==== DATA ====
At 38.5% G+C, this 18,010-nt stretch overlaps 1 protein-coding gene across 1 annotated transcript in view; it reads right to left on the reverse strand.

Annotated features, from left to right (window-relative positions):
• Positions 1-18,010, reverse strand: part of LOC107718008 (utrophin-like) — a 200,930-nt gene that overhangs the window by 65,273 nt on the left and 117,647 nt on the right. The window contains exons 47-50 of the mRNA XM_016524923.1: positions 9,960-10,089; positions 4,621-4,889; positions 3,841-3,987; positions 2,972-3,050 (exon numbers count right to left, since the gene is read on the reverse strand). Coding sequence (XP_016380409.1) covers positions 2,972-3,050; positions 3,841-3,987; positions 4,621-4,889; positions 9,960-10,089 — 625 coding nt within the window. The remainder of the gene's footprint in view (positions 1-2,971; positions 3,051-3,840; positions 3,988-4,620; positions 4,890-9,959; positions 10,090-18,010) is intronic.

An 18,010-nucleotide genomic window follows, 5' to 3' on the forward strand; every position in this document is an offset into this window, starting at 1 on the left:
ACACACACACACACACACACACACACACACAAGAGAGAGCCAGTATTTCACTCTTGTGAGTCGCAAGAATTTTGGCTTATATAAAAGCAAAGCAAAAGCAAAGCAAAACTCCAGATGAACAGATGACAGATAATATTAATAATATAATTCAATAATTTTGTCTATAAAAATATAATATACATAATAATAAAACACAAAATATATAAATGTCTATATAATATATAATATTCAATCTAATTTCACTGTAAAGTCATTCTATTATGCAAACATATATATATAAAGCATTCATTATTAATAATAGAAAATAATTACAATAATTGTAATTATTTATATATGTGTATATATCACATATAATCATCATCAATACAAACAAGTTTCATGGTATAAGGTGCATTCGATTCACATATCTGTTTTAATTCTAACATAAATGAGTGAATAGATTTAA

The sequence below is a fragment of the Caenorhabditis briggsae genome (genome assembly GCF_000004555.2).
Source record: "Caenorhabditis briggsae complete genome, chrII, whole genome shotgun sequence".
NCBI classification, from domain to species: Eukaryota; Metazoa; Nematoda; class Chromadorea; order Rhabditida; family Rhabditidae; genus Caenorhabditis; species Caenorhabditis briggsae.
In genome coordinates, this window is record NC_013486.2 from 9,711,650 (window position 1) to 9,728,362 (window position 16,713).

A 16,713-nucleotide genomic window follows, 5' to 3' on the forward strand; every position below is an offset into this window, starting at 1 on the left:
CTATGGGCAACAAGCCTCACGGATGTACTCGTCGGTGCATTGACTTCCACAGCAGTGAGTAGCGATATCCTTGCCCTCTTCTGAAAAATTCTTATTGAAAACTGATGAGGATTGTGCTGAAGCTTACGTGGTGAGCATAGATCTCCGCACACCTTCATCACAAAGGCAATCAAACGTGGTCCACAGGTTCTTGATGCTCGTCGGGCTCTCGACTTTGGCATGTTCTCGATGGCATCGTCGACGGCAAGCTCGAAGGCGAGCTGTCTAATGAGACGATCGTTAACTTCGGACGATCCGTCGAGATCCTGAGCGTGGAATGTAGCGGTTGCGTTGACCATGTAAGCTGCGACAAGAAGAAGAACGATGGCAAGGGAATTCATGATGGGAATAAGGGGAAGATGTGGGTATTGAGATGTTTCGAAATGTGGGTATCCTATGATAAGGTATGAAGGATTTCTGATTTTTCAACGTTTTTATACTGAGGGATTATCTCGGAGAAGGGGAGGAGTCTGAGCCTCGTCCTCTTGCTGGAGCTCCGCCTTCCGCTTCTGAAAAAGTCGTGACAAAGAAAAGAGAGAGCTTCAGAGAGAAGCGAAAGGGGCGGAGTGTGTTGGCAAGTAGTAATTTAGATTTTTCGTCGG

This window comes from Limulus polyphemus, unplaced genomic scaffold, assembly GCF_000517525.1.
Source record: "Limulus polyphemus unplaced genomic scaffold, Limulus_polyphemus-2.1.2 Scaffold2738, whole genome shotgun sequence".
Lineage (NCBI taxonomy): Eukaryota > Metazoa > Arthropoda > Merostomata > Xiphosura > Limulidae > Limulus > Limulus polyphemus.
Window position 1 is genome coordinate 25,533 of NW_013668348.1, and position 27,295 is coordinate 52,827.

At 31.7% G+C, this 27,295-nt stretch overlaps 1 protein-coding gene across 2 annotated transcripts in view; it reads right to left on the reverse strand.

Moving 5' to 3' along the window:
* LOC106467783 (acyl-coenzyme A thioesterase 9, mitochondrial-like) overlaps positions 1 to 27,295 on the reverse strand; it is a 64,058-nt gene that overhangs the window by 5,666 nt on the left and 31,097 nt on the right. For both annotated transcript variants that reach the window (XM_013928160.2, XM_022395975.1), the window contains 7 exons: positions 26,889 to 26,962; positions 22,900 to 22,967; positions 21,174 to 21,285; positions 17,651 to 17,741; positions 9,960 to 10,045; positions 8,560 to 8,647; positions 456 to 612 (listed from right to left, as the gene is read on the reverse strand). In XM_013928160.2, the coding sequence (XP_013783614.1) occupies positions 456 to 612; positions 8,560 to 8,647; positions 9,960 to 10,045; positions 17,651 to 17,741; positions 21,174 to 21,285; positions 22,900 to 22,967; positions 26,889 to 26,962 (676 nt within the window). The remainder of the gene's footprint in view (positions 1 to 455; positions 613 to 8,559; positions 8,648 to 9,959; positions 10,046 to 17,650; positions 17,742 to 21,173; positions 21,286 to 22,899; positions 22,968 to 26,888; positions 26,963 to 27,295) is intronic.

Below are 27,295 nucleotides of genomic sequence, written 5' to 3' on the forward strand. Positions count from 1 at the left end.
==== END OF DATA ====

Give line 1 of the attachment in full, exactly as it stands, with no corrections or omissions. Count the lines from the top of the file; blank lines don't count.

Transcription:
At 38.5% G+C, this 18,010-nt stretch overlaps 1 protein-coding gene across 1 annotated transcript in view; it reads right to left on the reverse strand.